Preconditioning 2024

International Conference Meets to Make Math Easier for Computer Models

From weather prediction to drug discovery, math powers the models used in computer simulations. To help these vital tools with their calculations, global experts recently met at Georgia Tech to share ways to make math easier for computers.

Tech hosted the 2024 International Conference on Preconditioning Techniques for Scientific and Industrial Applications (Precond 24), June 10-12. 

Preconditioning accelerates matrix computations, a kind of math used in most large-scale models. These computer models become faster, more efficient, and more accessible with help from preconditioned equations.

“Preconditioning transforms complex numerical problems into more easily solved ones,” said Edmond Chow, a professor at Georgia Tech and co-chair of Precond 24’s local organization and program committees. 

“The new problem wields a better condition number, giving rise to the name preconditioning.”

Precond 24 Country Graphic
Graphic showing country representation among participants of Precond 24, held June 10-12 at Georgia Tech.

Researchers from 13 countries presented their work through 20 mini-symposia and seven invited talks at Precond 24. Their work showcased the practicality of preconditioners. 

Vandana Dwarka, an assistant professor at Delft University of Technology, shared newly developed preconditioners for electromagnetic simulations. This technology can be used in further applications ranging from imaging to designing nuclear fusion devices.

Xiaozhe Hu presented a physics-based preconditioner that simulates biophysical processes in the brain, such as blood flow and metabolic waste clearance. Hu brought this research from Tufts University, where he is an associate professor.

Tucker Hartland, a postdoctoral researcher at Lawrence Livermore National Laboratory, discussed preconditioning in contact mechanics. This work improves the modeling of interactions between physical objects that touch each other. Many fields stand to benefit from Hartland’s study, including mechanical engineering, civil engineering, and materials science.

A unique aspect of this year’s conference was an emphasis on machine learning (ML). Between a panel discussion, tutorial, and several talks, experts detailed how to employ ML for preconditioning and how preconditioning can train ML models.

Precond 24 invited seven speakers from institutions around the world to share their research with conference attendees. The presenters were: 

Along with hosting Precond 24, several Georgia Tech researchers participated in the conference through presentations. 

School of CSE Ph.D. student Shikhar Shah
School of CSE Ph.D. student Shikhar Shah presents research at Precond 24. Top photo: School of CSE Ph.D. candidate Hua Huang presents research at Precond 24. Photos by Terence Rushin and Bryant Wine/College of Computing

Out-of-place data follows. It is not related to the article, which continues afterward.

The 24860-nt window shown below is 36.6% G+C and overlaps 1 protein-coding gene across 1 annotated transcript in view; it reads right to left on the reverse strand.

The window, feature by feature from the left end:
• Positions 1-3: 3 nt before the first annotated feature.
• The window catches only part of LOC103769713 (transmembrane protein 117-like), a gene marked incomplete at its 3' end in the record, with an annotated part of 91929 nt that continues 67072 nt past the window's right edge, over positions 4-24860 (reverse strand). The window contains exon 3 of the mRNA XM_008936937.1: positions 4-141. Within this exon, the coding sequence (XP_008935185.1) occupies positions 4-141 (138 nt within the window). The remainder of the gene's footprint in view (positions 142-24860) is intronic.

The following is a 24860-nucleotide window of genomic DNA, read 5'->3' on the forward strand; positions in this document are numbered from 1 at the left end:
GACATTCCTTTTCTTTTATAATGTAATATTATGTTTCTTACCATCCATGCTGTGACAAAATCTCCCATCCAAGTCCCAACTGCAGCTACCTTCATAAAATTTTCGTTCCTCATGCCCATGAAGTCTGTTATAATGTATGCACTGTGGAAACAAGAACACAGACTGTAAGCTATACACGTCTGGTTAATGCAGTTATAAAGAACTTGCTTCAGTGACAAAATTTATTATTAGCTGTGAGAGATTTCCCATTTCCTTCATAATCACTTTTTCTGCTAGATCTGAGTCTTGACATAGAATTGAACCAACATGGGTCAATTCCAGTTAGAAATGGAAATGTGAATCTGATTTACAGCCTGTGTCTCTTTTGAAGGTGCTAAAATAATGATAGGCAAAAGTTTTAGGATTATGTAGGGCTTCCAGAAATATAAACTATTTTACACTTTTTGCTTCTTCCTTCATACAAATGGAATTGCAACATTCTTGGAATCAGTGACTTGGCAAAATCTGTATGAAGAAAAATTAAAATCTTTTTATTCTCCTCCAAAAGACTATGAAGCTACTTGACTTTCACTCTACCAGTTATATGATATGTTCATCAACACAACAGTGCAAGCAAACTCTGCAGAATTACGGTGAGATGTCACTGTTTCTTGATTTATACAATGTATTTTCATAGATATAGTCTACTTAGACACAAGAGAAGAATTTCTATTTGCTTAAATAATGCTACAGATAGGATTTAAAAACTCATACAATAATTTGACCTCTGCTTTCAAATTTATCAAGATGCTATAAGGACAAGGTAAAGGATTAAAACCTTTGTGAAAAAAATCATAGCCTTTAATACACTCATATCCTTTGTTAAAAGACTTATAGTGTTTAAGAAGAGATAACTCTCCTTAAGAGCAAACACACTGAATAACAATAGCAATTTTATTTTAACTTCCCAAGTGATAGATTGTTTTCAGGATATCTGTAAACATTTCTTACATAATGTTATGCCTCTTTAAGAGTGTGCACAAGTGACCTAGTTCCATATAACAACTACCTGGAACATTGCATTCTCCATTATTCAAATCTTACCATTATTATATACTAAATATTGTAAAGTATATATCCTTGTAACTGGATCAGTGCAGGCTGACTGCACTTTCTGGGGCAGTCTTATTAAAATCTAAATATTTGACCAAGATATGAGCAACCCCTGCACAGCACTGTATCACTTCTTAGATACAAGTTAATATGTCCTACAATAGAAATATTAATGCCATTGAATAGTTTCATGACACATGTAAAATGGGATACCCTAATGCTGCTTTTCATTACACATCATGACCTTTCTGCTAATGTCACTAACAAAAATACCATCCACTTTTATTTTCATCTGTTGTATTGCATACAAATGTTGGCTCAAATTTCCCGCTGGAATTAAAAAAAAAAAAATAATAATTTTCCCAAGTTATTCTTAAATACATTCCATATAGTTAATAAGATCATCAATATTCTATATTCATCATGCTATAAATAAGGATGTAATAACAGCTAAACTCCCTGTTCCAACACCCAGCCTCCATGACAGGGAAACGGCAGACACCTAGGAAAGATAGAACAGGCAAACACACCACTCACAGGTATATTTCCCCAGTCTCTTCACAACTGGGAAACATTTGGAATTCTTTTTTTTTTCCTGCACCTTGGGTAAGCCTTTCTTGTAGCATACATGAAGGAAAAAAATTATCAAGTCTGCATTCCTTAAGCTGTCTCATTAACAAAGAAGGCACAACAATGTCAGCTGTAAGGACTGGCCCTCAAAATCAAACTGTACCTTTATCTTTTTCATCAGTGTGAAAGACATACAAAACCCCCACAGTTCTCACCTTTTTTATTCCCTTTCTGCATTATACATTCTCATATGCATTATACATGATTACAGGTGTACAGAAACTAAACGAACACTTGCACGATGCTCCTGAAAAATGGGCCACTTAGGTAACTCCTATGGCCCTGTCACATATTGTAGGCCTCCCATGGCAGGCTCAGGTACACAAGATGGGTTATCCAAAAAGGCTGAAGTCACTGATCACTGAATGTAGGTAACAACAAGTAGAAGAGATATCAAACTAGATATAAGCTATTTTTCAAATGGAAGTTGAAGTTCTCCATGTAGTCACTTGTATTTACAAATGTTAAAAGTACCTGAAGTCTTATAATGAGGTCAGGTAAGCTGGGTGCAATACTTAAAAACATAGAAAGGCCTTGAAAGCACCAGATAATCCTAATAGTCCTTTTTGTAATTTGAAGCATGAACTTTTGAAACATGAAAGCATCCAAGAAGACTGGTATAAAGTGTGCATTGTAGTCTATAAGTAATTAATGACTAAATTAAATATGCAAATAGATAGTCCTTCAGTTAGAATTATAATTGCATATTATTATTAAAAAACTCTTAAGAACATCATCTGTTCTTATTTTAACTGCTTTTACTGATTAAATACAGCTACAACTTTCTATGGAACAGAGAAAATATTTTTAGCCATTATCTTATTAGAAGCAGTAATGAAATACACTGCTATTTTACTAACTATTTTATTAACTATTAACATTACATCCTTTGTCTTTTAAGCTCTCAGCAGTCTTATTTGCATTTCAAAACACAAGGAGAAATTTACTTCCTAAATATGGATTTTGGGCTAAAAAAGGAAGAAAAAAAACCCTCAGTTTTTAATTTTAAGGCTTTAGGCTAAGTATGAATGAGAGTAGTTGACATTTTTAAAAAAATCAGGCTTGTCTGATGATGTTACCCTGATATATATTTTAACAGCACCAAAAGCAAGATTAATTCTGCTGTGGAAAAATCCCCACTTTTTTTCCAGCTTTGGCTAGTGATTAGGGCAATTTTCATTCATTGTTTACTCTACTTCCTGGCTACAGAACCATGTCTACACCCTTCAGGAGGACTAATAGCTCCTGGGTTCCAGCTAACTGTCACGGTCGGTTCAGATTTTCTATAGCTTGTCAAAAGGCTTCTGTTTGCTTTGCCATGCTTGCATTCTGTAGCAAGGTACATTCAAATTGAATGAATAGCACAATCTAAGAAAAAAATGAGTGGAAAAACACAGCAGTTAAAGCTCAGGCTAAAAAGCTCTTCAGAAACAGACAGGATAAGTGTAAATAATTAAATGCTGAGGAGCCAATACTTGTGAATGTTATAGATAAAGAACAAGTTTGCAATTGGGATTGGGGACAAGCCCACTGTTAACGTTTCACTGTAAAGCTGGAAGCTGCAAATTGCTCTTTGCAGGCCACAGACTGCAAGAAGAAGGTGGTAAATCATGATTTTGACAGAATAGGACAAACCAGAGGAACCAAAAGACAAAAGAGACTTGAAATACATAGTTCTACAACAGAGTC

Ph.D. students Hua Huang and Shikhar Shah each presented a paper on the conference’s first day. Alumnus Srinivas Eswar (Ph.D. CS 2022) returned to Atlanta to share research from his current role at Argonne National Laboratory. Chow chaired the ML panel and a symposium on preconditioners for matrices.

“It was an engaging and rewarding experience meeting so many people from this very tight-knit community,” said Shah, who studies computational science and engineering (CSE). “Getting to see talks close to my research provided me with a lot of inspiration and direction for future work.”

Precond 2024 was the thirteenth meeting of the conference, which occurs every two years. 

The conference returned to Atlanta this year for the first time since 2005. Atlanta joins Minneapolis as one of only two cities in the world to host Precond more than once. Precond 24 marked the sixth time the conference met in the U.S. 

Georgia Tech and Emory University’s Department of Mathematics organized and sponsored Precond 24. The U.S. Department of Energy Office of Science co-sponsored the conference with Tech and Emory. 

Georgia Tech entities swarmed together in support of Precond 24. The Office of the Associate Vice President for Research Operations and Infrastructure, College of Computing, and School of CSE co-sponsored the conference.

“The enthusiasm at the conference has been very gratifying. So many people organized sessions at the conference and contributed to the very strong attendance,” Chow said. 

“This is a testament to the continued importance of preconditioning and related numerical methods in a rapidly changing technological world.”

Precond 24 Group Photo
Group photo of participants attending Precond 24, held June 10-12 at Georgia Tech. Photo by Bryant Wine/College of Computing